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Halo Infinite will have microtransactions, but no loot boxes

There was a flash of unhappiness earlier this week when Gamespot noticed a job listing for an "online experience design director" at Halo studio 343 Industries. According to the description, the successful applicant will "oversee and provide vision for multiple facets of design and its implementation" in the upcoming Halo Infinite, the listing states, including player progression, social and engagement features, and—uh oh—microtransactions. 

We don't know much about Halo Infinite at this point, except that it's been confirmed for PC and 343 isn't (publicly, at least) interested in a battle royale mode. But the mention of microtransactions didn't go over especially well with a number of Halo fans, who expressed unhappiness (such as in this Reddit thread) about the game's "pay to win" prospects, the return of a REQ unlock system, and/or the "anti-consumer" nature of microtransactions in general.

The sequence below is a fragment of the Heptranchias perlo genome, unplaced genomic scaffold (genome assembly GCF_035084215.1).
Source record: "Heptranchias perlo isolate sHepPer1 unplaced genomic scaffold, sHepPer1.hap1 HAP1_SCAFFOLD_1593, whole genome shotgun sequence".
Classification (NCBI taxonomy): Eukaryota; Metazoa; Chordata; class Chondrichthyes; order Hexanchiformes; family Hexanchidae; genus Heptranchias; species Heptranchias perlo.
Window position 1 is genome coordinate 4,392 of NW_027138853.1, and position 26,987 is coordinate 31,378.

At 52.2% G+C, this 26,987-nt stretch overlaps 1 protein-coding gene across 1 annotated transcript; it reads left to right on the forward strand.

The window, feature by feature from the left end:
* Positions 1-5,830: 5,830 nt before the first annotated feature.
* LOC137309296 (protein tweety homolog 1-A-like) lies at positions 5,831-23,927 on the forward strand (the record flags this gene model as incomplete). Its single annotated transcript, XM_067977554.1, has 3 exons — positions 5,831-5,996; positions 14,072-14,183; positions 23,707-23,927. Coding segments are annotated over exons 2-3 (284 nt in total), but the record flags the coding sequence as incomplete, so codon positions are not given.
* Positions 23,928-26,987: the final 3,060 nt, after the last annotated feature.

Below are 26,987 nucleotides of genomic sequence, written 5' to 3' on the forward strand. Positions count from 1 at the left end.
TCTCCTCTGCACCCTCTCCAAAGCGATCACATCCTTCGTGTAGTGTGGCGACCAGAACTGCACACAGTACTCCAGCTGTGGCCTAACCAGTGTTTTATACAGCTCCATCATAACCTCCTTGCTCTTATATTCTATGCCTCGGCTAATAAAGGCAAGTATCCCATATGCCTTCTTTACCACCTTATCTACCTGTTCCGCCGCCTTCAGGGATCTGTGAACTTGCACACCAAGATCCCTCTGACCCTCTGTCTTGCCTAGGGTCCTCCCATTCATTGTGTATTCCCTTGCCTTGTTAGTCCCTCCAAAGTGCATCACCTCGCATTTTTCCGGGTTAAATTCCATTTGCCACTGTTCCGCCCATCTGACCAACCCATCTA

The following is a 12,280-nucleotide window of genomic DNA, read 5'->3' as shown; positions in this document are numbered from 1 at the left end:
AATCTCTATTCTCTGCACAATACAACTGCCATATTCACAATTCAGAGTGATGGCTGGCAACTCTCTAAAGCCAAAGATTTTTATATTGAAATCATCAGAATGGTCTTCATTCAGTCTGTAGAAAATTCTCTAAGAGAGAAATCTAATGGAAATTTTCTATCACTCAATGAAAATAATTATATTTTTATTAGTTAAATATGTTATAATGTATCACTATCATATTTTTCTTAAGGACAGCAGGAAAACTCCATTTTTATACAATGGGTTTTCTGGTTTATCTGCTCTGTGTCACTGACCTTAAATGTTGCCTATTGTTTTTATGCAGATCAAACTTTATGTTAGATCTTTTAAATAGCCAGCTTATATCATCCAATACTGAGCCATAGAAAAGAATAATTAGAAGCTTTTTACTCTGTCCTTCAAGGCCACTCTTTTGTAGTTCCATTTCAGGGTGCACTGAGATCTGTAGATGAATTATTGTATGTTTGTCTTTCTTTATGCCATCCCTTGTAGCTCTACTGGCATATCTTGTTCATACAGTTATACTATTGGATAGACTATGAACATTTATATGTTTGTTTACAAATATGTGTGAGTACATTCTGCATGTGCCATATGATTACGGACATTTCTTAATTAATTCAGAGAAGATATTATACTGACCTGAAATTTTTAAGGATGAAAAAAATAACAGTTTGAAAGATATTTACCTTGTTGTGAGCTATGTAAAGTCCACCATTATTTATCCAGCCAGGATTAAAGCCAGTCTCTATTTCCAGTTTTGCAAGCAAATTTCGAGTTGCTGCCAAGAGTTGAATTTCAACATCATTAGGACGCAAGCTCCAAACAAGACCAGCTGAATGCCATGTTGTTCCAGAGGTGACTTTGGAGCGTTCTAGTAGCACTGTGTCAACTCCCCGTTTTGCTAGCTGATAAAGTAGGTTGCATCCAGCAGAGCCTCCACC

Neither Microsoft nor 343 have said specifically how Halo Infinite microtransactions will work, but studio head Chris Lee took to Twitter today to say that, regardless of whatever else happens, loot boxes are not part of the formula.

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That's good, but it's also a matter of practicality: Loot boxes have come under fire from multiple regulatory bodies in Europe, forcing regional restrictions on games including Overwatch, Heroes of the Storm, CS:GO, and Forza, and more action may be coming—including in the US. Implementing conventional loot boxes in a new game at this point would be both risky and potentially self-destructive.

Some gamers are skeptical of microtransactions in any format, but games like Overwatch have demonstrated that it is possible to do them well, or at least in a way that won't stoke permanent fury. 343 will no doubt have more to say about Halo Infinite's business model at some point in the future, but it might not be for awhile: A release date hasn't been set, but we  don't expect it to show up until late in 2019.

Andy Chalk
Andy covers the day-to-day happenings in the big, wide world of PC gaming—the stuff we call "news." In his off hours, he wishes he had time to play the 80-hour RPGs and immersive sims he used to love so much.